Sports

Joey McGuire poses for CS Saint-Hubert with the Première Ligue de soccer du Québec. Photo: Courtesy of Dave Robertson.

McGuire talks student-athlete, semi-pro experience

Joey McGuire has quite the schedule.

The 25 year-old for the last few months had been practicing for the Gee-Gees’ men’s soccer club, going to teach as part of the teacher’s college program with the University of Ottawa, and then driving to Montreal every night right after to practice and play for CS Saint-Hubert of the semi-professional Première Ligue de soccer du Québec (PLSQ).

Then, he would drive back that very night to do it all again, and make it back for practice with the Gee-Gees in the morning.

“Being a student … you have not more free time per se, but you don’t have as many responsibilities, so there was that potential to do it,” McGuire said. “One week I decided I would do it, and we would see how it goes, and I just kept doing it.”

He said this arrangement actually worked quite well due to early practices for the Gee-Gees, allowing him to squeeze in teaching and travelling to Montreal five days a week, then factoring in the weekend games as well.

“Weekends were kind of crazy too because they’re usually two-day trips, and in the winter we play preseason games, so we’re down in New Hampshire, down in Maine, down in Manhattan,” he said. “So it was crazy this winter. Five days in a row, wake up, workout, go to school, drive to Montreal practice, come back, repeat. And then weekend games. So it was nuts. But it’s fun, and I’m happy with it.”

McGuire, now playing his last season with the Gee-Gees under coach Chris Roth, said it’s understandably a different style of play between the two leagues.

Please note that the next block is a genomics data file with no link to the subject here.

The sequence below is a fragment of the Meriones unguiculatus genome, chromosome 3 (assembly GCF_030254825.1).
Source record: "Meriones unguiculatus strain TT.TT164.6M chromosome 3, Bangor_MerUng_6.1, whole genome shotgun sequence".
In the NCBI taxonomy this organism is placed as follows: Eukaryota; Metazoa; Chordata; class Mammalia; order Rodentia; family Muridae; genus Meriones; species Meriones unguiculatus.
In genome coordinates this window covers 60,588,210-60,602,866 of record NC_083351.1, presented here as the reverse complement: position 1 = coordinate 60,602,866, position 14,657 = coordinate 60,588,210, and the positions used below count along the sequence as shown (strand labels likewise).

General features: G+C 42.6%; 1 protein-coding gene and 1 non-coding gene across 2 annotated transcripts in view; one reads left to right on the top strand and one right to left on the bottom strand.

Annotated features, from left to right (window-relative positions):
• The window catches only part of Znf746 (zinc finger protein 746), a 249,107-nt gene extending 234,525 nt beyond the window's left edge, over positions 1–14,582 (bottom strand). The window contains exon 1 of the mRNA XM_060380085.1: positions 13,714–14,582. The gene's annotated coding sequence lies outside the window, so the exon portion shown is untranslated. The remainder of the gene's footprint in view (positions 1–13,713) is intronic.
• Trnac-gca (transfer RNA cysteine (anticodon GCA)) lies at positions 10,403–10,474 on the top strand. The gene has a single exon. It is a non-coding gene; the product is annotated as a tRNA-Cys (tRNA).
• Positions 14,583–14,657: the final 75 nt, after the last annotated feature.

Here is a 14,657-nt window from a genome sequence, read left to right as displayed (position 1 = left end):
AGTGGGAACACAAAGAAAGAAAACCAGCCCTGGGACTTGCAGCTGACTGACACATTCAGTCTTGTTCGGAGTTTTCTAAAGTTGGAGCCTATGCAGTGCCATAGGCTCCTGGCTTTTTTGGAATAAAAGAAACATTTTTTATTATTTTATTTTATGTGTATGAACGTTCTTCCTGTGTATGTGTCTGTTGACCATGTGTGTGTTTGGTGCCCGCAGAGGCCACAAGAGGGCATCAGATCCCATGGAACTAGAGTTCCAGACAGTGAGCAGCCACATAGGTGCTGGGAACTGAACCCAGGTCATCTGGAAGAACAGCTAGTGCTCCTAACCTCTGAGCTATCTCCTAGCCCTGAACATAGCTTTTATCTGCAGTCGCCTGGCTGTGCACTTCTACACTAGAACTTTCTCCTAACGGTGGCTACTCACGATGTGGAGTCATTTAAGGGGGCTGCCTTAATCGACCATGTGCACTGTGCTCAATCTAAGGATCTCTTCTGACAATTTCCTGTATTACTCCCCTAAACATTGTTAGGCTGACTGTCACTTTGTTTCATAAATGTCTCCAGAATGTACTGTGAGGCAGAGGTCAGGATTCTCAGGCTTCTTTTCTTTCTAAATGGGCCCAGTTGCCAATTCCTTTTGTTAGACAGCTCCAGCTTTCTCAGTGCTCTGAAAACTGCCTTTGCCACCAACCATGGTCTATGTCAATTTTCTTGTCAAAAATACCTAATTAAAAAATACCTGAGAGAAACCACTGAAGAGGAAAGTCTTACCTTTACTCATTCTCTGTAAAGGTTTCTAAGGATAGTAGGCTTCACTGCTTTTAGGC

“On Saint-Hubert, we’re very closed defensively. So there’s a lot of coverage when you’re defending, there’s a lot of support,” McGuire said.”Whereas (Roth) lets us play more open, but more aggressively up the pitch. It’s a more brave style of football, and it’s kind of cool because it’s a nice transition for me.”

He said this allows him to play a more high-tempo game with the Gee-Gees than with Saint-Hubert.

However, McGuire said he still prefers the conservative style of play these days.

“For sure the Montreal style suits me better. I am getting older, and I don’t have the legs I had when I was 18, and so for me … if you watch most senior professional teams, the way we play in Montreal is the way teams play,” he said. “That’s because teams don’t have the same legs they did at 18.”

CS Saint-Hubert fared well in the PLSQ regular season, making it to the league semi-finals, where they would be knocked off by FC Gatineau, who would then go on to fall just short in the Cup Final.

As far as the future goes, McGuire said he’s looking at a few different options, as his contract with Saint-Hubert lasts only a year.

While he’s considered moving on to play soccer in England, he wants to continue to teach and coach.

“Right now I want to advance my professional career as well, in terms of education,” he said.

He plans to work in a Sportitude program, where he would teach soccer as his daytime job, while sticking with semi-pro soccer in Quebec.

“I’ll still play semi-professional soccer for another four-five years at least,” he said. “I love the roadtrips, I love being in the changeroom with the boys, I like training five days a week. It’s part of who I am.”

As of this publication, the Gee-Gees men’s soccer team has finished the regular season, defeating the Bishop’s Gaiters in their last game, and are now onto the playoffs at the Université du Québec en Outaouais.